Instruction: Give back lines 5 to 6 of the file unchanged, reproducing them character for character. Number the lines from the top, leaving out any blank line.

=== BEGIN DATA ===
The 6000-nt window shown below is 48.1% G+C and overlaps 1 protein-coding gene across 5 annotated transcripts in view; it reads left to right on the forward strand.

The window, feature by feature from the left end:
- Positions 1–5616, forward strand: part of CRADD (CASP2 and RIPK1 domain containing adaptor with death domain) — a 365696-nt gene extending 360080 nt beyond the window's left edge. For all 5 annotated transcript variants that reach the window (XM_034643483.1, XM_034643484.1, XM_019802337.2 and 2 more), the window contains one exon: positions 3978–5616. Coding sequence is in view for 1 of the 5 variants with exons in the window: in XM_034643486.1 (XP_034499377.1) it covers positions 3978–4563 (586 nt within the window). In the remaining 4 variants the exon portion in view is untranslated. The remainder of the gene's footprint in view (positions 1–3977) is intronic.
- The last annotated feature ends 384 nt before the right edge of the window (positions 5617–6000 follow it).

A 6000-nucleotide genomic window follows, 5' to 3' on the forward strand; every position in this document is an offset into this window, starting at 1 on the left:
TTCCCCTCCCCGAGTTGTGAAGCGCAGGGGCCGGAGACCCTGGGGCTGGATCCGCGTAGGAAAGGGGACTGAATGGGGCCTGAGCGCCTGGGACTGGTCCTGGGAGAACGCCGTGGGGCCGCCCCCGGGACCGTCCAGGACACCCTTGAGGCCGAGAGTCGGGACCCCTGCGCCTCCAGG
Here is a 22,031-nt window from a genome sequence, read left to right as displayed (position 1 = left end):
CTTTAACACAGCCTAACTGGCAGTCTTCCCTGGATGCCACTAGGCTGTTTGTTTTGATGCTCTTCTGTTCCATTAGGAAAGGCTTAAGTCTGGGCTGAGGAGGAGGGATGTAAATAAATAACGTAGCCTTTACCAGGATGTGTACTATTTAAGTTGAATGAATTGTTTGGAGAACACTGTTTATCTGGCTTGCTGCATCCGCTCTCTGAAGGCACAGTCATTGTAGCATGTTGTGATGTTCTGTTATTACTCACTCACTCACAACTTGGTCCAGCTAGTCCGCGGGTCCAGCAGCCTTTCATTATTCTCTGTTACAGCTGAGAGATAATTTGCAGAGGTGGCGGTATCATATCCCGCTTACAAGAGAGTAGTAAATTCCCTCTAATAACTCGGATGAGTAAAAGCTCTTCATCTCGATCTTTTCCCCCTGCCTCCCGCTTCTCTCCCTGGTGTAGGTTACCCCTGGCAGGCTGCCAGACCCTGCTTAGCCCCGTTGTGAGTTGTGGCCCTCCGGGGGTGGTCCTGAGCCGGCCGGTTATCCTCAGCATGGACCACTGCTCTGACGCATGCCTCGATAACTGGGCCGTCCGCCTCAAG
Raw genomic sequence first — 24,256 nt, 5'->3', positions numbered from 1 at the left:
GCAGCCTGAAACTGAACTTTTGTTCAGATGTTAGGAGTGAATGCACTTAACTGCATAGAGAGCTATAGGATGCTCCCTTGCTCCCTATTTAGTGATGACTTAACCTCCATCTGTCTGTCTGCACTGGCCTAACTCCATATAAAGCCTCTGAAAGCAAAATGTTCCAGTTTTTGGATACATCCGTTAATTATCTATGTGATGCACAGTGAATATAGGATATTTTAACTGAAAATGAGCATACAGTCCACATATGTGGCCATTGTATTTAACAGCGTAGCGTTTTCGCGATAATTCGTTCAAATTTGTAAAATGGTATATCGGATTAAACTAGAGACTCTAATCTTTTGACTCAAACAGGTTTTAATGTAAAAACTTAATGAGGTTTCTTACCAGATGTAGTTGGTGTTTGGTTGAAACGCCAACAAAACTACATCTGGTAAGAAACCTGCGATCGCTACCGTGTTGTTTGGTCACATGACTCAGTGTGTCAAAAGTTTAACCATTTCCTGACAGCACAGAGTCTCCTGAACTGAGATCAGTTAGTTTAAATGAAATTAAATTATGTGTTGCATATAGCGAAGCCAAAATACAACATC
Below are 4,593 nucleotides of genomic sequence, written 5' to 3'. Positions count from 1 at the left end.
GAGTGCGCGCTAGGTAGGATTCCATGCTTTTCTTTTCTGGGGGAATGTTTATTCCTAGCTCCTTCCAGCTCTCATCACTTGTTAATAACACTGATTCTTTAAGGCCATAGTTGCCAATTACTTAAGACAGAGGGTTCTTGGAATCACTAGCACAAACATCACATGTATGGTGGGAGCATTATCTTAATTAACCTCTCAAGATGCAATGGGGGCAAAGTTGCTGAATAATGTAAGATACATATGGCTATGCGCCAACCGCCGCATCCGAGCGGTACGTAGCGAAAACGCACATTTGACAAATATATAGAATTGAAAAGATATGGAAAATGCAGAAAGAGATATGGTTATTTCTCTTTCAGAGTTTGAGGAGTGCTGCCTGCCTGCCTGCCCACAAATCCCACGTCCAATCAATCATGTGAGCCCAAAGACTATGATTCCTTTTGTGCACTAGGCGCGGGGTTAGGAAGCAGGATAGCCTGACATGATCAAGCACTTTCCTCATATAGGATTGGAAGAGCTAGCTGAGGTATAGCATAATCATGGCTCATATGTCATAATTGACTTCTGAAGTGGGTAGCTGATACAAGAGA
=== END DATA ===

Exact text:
A 6000-nucleotide genomic window follows, 5' to 3' on the forward strand; every position in this document is an offset into this window, starting at 1 on the left:
TTCCCCTCCCCGAGTTGTGAAGCGCAGGGGCCGGAGACCCTGGGGCTGGATCCGCGTAGGAAAGGGGACTGAATGGGGCCTGAGCGCCTGGGACTGGTCCTGGGAGAACGCCGTGGGGCCGCCCCCGGGACCGTCCAGGACACCCTTGAGGCCGAGAGTCGGGACCCCTGCGCCTCCAGG